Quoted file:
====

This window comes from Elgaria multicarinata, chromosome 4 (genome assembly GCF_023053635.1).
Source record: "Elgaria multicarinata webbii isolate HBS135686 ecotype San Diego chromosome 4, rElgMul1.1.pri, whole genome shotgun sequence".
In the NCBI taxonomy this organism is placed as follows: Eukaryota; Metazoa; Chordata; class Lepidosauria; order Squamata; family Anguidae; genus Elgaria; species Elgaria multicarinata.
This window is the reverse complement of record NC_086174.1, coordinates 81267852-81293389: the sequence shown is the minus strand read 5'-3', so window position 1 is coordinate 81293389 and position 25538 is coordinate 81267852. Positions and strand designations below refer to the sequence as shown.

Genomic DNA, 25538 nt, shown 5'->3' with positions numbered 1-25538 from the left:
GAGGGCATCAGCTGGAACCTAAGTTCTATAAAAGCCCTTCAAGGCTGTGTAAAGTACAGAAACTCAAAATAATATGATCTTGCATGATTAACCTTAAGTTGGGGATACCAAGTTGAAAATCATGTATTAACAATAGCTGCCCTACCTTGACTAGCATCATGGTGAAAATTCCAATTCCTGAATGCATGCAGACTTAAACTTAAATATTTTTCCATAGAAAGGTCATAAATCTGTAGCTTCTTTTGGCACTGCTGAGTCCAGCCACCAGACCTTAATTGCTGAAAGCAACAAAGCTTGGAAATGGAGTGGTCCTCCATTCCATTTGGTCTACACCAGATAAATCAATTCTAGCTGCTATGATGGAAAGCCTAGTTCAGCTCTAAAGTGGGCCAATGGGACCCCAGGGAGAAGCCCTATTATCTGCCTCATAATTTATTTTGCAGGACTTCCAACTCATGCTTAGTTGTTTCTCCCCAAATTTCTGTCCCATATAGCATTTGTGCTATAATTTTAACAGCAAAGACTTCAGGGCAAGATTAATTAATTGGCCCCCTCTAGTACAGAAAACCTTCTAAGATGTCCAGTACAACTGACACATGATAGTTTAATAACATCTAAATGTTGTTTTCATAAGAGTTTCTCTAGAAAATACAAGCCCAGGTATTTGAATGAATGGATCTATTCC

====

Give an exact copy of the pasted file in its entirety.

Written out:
This window comes from Elgaria multicarinata, chromosome 4 (genome assembly GCF_023053635.1).
Source record: "Elgaria multicarinata webbii isolate HBS135686 ecotype San Diego chromosome 4, rElgMul1.1.pri, whole genome shotgun sequence".
In the NCBI taxonomy this organism is placed as follows: Eukaryota; Metazoa; Chordata; class Lepidosauria; order Squamata; family Anguidae; genus Elgaria; species Elgaria multicarinata.
This window is the reverse complement of record NC_086174.1, coordinates 81267852-81293389: the sequence shown is the minus strand read 5'-3', so window position 1 is coordinate 81293389 and position 25538 is coordinate 81267852. Positions and strand designations below refer to the sequence as shown.

Genomic DNA, 25538 nt, shown 5'->3' with positions numbered 1-25538 from the left:
GAGGGCATCAGCTGGAACCTAAGTTCTATAAAAGCCCTTCAAGGCTGTGTAAAGTACAGAAACTCAAAATAATATGATCTTGCATGATTAACCTTAAGTTGGGGATACCAAGTTGAAAATCATGTATTAACAATAGCTGCCCTACCTTGACTAGCATCATGGTGAAAATTCCAATTCCTGAATGCATGCAGACTTAAACTTAAATATTTTTCCATAGAAAGGTCATAAATCTGTAGCTTCTTTTGGCACTGCTGAGTCCAGCCACCAGACCTTAATTGCTGAAAGCAACAAAGCTTGGAAATGGAGTGGTCCTCCATTCCATTTGGTCTACACCAGATAAATCAATTCTAGCTGCTATGATGGAAAGCCTAGTTCAGCTCTAAAGTGGGCCAATGGGACCCCAGGGAGAAGCCCTATTATCTGCCTCATAATTTATTTTGCAGGACTTCCAACTCATGCTTAGTTGTTTCTCCCCAAATTTCTGTCCCATATAGCATTTGTGCTATAATTTTAACAGCAAAGACTTCAGGGCAAGATTAATTAATTGGCCCCCTCTAGTACAGAAAACCTTCTAAGATGTCCAGTACAACTGACACATGATAGTTTAATAACATCTAAATGTTGTTTTCATAAGAGTTTCTCTAGAAAATACAAGCCCAGGTATTTGAATGAATGGATCTATTCC